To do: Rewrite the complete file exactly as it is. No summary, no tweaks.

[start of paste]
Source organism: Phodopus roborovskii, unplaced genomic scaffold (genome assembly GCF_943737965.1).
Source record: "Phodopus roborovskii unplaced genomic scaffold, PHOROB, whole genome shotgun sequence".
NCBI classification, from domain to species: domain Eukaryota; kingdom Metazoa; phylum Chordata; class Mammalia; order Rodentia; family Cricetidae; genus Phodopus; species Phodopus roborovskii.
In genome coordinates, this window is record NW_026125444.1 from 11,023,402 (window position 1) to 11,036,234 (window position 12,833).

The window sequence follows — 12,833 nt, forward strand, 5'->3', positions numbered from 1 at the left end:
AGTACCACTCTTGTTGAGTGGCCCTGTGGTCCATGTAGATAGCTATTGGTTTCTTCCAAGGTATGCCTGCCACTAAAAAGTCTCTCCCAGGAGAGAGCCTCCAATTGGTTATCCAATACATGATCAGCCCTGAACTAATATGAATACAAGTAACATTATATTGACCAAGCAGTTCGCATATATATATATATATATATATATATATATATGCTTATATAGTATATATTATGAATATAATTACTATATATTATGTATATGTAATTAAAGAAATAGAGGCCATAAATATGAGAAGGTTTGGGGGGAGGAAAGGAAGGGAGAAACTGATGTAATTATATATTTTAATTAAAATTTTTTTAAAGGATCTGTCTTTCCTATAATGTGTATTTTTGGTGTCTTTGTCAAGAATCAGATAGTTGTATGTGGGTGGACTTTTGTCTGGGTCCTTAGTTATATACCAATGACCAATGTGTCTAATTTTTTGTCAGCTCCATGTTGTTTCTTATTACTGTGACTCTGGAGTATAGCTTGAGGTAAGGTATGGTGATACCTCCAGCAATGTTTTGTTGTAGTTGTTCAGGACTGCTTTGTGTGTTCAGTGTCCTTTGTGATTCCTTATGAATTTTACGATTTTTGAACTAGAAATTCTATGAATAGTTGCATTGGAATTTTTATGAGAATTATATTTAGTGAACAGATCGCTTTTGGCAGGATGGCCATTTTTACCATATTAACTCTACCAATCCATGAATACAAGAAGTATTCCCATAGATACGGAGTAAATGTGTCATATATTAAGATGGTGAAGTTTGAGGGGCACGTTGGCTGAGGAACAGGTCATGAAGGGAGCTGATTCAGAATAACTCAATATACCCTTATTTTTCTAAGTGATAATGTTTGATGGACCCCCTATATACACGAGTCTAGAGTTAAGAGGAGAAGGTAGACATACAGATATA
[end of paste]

Source organism: Phodopus roborovskii, unplaced genomic scaffold (genome assembly GCF_943737965.1).
Source record: "Phodopus roborovskii unplaced genomic scaffold, PHOROB, whole genome shotgun sequence".
NCBI classification, from domain to species: domain Eukaryota; kingdom Metazoa; phylum Chordata; class Mammalia; order Rodentia; family Cricetidae; genus Phodopus; species Phodopus roborovskii.
In genome coordinates, this window is record NW_026125444.1 from 11,023,402 (window position 1) to 11,036,234 (window position 12,833).

The window sequence follows — 12,833 nt, forward strand, 5'->3', positions numbered from 1 at the left end:
AGTACCACTCTTGTTGAGTGGCCCTGTGGTCCATGTAGATAGCTATTGGTTTCTTCCAAGGTATGCCTGCCACTAAAAAGTCTCTCCCAGGAGAGAGCCTCCAATTGGTTATCCAATACATGATCAGCCCTGAACTAATATGAATACAAGTAACATTATATTGACCAAGCAGTTCGCATATATATATATATATATATATATATATATATGCTTATATAGTATATATTATGAATATAATTACTATATATTATGTATATGTAATTAAAGAAATAGAGGCCATAAATATGAGAAGGTTTGGGGGGAGGAAAGGAAGGGAGAAACTGATGTAATTATATATTTTAATTAAAATTTTTTTAAAGGATCTGTCTTTCCTATAATGTGTATTTTTGGTGTCTTTGTCAAGAATCAGATAGTTGTATGTGGGTGGACTTTTGTCTGGGTCCTTAGTTATATACCAATGACCAATGTGTCTAATTTTTTGTCAGCTCCATGTTGTTTCTTATTACTGTGACTCTGGAGTATAGCTTGAGGTAAGGTATGGTGATACCTCCAGCAATGTTTTGTTGTAGTTGTTCAGGACTGCTTTGTGTGTTCAGTGTCCTTTGTGATTCCTTATGAATTTTACGATTTTTGAACTAGAAATTCTATGAATAGTTGCATTGGAATTTTTATGAGAATTATATTTAGTGAACAGATCGCTTTTGGCAGGATGGCCATTTTTACCATATTAACTCTACCAATCCATGAATACAAGAAGTATTCCCATAGATACGGAGTAAATGTGTCATATATTAAGATGGTGAAGTTTGAGGGGCACGTTGGCTGAGGAACAGGTCATGAAGGGAGCTGATTCAGAATAACTCAATATACCCTTATTTTTCTAAGTGATAATGTTTGATGGACCCCCTATATACACGAGTCTAGAGTTAAGAGGAGAAGGTAGACATACAGATATA